Paula looks at the impact of an ageing population on the will writing industry.
With the appointment of a new chief executive of NHS England, Mr Simon Stevens takes on the role with what he describes as ‘the burden of saving the NHS from an ageing population’, with the rising cost of health requiring the ‘biggest effort’ in the organisation’s history. This highlights the strain that is placed on the NHS by the elderly population. Recent statistics predict that the number of people aged over 80 in Britain is forecast to more than double to 6.2 million within the next 25 years, and according to the Office for National Statistics, the number aged over 90 will be more than triple, while the number of centenarians will rise almost nine fold from 13,000 to 111,000.
For will writers the most important part of their job is their ability to assess a client’s capacity and be sure that they meet with the requirements of creating a valid will. However, it is not surprising that informing a client that there may be concerns regarding their mental facilities is never easy. The burden of determining whether a client has testamentary capacity to make a will is crucial in the preparation of every will.
However, it is is often more important when you are dealing with an aged or seriously ill testator, if only because, statistically, elderly diseases like Alzheimer’s and dementia are more likely to affect the elderly and because such wills are more at risk of being challenged by those disinherited under them.
Banks v Goodfellow test
For more than 130 years the test for mental capacity to make a will inevitably starts with the citation of the judgement in the case Banks v Goodfellow [1869 -70] LR 5 QB 549. The application of the test provides:
- A testator must understand the nature of the will and its effect. This does not require a full understanding of the legal terminology of the will, however a broad understanding of the wills effect is essential.
- A testator must have some idea of the extent of the property of which they are disposing This need not be an inventory which breaks down into an intricate detailed list, but the testator must appreciate the extent of their wealth.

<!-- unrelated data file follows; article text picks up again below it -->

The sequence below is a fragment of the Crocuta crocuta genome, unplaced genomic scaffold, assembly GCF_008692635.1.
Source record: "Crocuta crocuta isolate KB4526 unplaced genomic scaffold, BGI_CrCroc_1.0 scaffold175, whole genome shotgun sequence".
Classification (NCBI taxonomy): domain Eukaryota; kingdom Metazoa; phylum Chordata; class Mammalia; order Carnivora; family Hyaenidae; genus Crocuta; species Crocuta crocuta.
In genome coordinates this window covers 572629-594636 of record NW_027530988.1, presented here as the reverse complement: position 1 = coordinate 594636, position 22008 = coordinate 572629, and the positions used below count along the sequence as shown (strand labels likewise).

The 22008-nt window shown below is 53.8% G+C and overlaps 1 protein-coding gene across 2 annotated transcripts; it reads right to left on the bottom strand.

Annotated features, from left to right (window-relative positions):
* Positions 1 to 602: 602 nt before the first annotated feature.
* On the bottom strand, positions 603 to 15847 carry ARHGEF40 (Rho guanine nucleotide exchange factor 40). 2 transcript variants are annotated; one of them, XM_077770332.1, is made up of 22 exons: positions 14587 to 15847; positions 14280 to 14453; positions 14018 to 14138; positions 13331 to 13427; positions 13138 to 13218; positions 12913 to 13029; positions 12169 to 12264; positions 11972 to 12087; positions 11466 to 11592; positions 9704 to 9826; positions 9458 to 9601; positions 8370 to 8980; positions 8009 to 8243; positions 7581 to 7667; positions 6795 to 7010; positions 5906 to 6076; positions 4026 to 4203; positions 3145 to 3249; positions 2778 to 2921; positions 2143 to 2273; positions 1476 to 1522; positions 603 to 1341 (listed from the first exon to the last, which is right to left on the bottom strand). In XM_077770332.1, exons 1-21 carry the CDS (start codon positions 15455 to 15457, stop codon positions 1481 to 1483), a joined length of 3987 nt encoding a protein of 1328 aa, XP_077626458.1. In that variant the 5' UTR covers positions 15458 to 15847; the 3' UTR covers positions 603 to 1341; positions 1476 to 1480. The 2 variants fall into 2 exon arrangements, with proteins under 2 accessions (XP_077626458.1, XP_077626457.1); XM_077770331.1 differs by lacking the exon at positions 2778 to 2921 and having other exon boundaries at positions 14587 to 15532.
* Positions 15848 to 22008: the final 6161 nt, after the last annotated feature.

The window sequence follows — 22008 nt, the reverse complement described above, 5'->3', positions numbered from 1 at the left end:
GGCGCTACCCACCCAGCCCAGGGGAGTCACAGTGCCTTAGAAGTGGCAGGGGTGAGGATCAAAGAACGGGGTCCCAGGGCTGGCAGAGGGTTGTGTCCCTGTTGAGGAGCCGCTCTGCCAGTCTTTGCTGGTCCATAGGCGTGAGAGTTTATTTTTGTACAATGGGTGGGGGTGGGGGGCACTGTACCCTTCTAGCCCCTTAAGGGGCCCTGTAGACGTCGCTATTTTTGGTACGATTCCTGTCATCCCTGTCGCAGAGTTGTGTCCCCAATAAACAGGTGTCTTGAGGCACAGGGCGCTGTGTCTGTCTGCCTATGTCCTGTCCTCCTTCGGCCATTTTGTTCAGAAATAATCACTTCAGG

- A testator must be aware of the persons for whom he would usually be expected to provide (even if he chooses not to) and must be free from any delusion of the mind that would cause him reason not to benefit those people.
This would suggest there is an onus upon the will writer to determine the answer to these questions, and to comply with the criteria to establish testamentary capacity. It is prudent when taking instructions from a client that observations in respect of capacity are made from the outset and maintained throughout the completion of a will.
The golden rule
The law provides further guidance that should also be considered where a testator is deemed to be ‘aged’ or is seriously ill. The case of Re Simpson  121 SJ 224 provides that there is one golden rule that is to be observed, however straightforward the will and however tactless the suggestion, ‘that the making of a will by an aged or seriously ill testator ought to be witnessed or approved by a medical practitioner who has satisfied himself of the capacity and understanding of the testator, and records and preserves his examination or findings.’
That being said, this apparent golden rule has come under some criticism by practitioners and the general public alike for discriminating against the elderly and for placing both the practitioner and client in a difficult situation.
In all cases, however, and irrespective of age, it is necessary to provide clients with proper advice and to assess whether it is necessary to obtain medical evidence. Further, a client should be advised that, in the event of a subsequent challenge to their will on the basis of lack of capacity, a lack of contemporaneous medical opinion may make the challenge more likely to succeed.
If it is assessed that medical evidence is appropriate in the circumstances then the initial point of contact would be someone who knows the client, most often their GP. However, the suggestion that a GP assessment will suffice has been met with some criticism. It has been suggested that, in order for the golden rule to have substance, a specialist should be approached. On the other hand, the associated cost, delay and apprehension that can be felt by a client in seeking further specialist advice can potentially cause an adverse reaction.
However, the witnessing of a will by a medical practitioner, even if they are not a specialist, will usually hold more weight than that of a non-medically trained independent witness. This is even more prudent where an illness such as dementia or Alzheimer’s can be masked by a social facade of capacity.
Mental Capacity Act 2005
Consideration should also be made of the Mental Capacity Act 2005 and its impact on wills made after 1 October 2007. In the recent case of Fischer v Diffley  EWHC 4567 (Ch) the question of testamentary capacity in respect of a will made after 1 October 2007 arose. It was confirmed that the principles of the Mental Capacity Act 2005 ‘go further and are applicable in situations such as the present and must be looked at alongside the classic test contained within the common law as set out in the case of Banks v. Goodfellow.’
The provisions of sections 1 to 3 of the Act provide supplementary support to the Banks v Goodfellow test and therefore should also be considered when assessment of capacity is required.
Where there is any indication that a testator’s capacity may be questioned, it is good practice to invoke the golden rule. Every opportunity to protect a will from challenge should be made, and therefore those who practice within the guidelines of the golden rule and make observations as per the Banks v Goodfellow test, provide a greater level of protection against any future possible challenge to a will.